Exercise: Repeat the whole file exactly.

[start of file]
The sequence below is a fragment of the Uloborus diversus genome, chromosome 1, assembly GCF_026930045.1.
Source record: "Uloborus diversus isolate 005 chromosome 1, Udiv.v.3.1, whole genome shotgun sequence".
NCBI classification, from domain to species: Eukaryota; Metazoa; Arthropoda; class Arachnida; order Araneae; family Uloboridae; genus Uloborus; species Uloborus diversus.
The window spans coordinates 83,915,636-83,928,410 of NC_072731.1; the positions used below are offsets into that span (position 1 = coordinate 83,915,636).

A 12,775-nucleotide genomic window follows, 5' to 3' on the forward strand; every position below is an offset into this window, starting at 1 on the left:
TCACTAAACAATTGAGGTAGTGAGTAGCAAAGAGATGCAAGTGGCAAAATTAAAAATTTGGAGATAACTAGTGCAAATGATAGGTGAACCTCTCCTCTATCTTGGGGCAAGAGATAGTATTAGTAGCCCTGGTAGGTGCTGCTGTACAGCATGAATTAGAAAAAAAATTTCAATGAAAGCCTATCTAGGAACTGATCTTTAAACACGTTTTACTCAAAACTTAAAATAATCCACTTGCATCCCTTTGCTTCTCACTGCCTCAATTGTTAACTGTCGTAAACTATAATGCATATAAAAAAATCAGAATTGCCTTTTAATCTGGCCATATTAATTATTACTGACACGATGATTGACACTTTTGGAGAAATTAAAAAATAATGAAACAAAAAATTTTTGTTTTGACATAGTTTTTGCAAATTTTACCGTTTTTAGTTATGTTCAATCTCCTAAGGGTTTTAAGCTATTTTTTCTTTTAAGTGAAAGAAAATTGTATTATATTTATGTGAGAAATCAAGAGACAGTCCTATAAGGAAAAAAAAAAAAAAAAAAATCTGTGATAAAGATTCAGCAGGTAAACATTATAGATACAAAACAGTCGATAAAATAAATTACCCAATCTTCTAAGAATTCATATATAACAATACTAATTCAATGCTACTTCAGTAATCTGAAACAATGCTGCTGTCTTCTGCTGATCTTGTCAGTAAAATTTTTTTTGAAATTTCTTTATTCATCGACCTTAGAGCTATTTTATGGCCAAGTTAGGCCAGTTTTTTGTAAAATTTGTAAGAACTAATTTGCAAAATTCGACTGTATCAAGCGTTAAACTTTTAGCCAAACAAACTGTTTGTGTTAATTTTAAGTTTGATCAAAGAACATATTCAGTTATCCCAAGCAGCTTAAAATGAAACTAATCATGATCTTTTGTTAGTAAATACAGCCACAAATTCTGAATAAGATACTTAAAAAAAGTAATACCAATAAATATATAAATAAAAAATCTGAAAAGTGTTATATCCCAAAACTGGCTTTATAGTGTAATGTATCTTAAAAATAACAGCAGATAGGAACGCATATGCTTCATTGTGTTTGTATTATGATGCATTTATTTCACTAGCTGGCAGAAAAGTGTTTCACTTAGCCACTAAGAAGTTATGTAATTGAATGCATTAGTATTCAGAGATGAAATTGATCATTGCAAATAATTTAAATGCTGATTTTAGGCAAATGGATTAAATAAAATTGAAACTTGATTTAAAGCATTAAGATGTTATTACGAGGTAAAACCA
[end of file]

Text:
The sequence below is a fragment of the Uloborus diversus genome, chromosome 1, assembly GCF_026930045.1.
Source record: "Uloborus diversus isolate 005 chromosome 1, Udiv.v.3.1, whole genome shotgun sequence".
NCBI classification, from domain to species: Eukaryota; Metazoa; Arthropoda; class Arachnida; order Araneae; family Uloboridae; genus Uloborus; species Uloborus diversus.
The window spans coordinates 83,915,636-83,928,410 of NC_072731.1; the positions used below are offsets into that span (position 1 = coordinate 83,915,636).

A 12,775-nucleotide genomic window follows, 5' to 3' on the forward strand; every position below is an offset into this window, starting at 1 on the left:
TCACTAAACAATTGAGGTAGTGAGTAGCAAAGAGATGCAAGTGGCAAAATTAAAAATTTGGAGATAACTAGTGCAAATGATAGGTGAACCTCTCCTCTATCTTGGGGCAAGAGATAGTATTAGTAGCCCTGGTAGGTGCTGCTGTACAGCATGAATTAGAAAAAAAATTTCAATGAAAGCCTATCTAGGAACTGATCTTTAAACACGTTTTACTCAAAACTTAAAATAATCCACTTGCATCCCTTTGCTTCTCACTGCCTCAATTGTTAACTGTCGTAAACTATAATGCATATAAAAAAATCAGAATTGCCTTTTAATCTGGCCATATTAATTATTACTGACACGATGATTGACACTTTTGGAGAAATTAAAAAATAATGAAACAAAAAATTTTTGTTTTGACATAGTTTTTGCAAATTTTACCGTTTTTAGTTATGTTCAATCTCCTAAGGGTTTTAAGCTATTTTTTCTTTTAAGTGAAAGAAAATTGTATTATATTTATGTGAGAAATCAAGAGACAGTCCTATAAGGAAAAAAAAAAAAAAAAAAATCTGTGATAAAGATTCAGCAGGTAAACATTATAGATACAAAACAGTCGATAAAATAAATTACCCAATCTTCTAAGAATTCATATATAACAATACTAATTCAATGCTACTTCAGTAATCTGAAACAATGCTGCTGTCTTCTGCTGATCTTGTCAGTAAAATTTTTTTTGAAATTTCTTTATTCATCGACCTTAGAGCTATTTTATGGCCAAGTTAGGCCAGTTTTTTGTAAAATTTGTAAGAACTAATTTGCAAAATTCGACTGTATCAAGCGTTAAACTTTTAGCCAAACAAACTGTTTGTGTTAATTTTAAGTTTGATCAAAGAACATATTCAGTTATCCCAAGCAGCTTAAAATGAAACTAATCATGATCTTTTGTTAGTAAATACAGCCACAAATTCTGAATAAGATACTTAAAAAAAGTAATACCAATAAATATATAAATAAAAAATCTGAAAAGTGTTATATCCCAAAACTGGCTTTATAGTGTAATGTATCTTAAAAATAACAGCAGATAGGAACGCATATGCTTCATTGTGTTTGTATTATGATGCATTTATTTCACTAGCTGGCAGAAAAGTGTTTCACTTAGCCACTAAGAAGTTATGTAATTGAATGCATTAGTATTCAGAGATGAAATTGATCATTGCAAATAATTTAAATGCTGATTTTAGGCAAATGGATTAAATAAAATTGAAACTTGATTTAAAGCATTAAGATGTTATTACGAGGTAAAACCA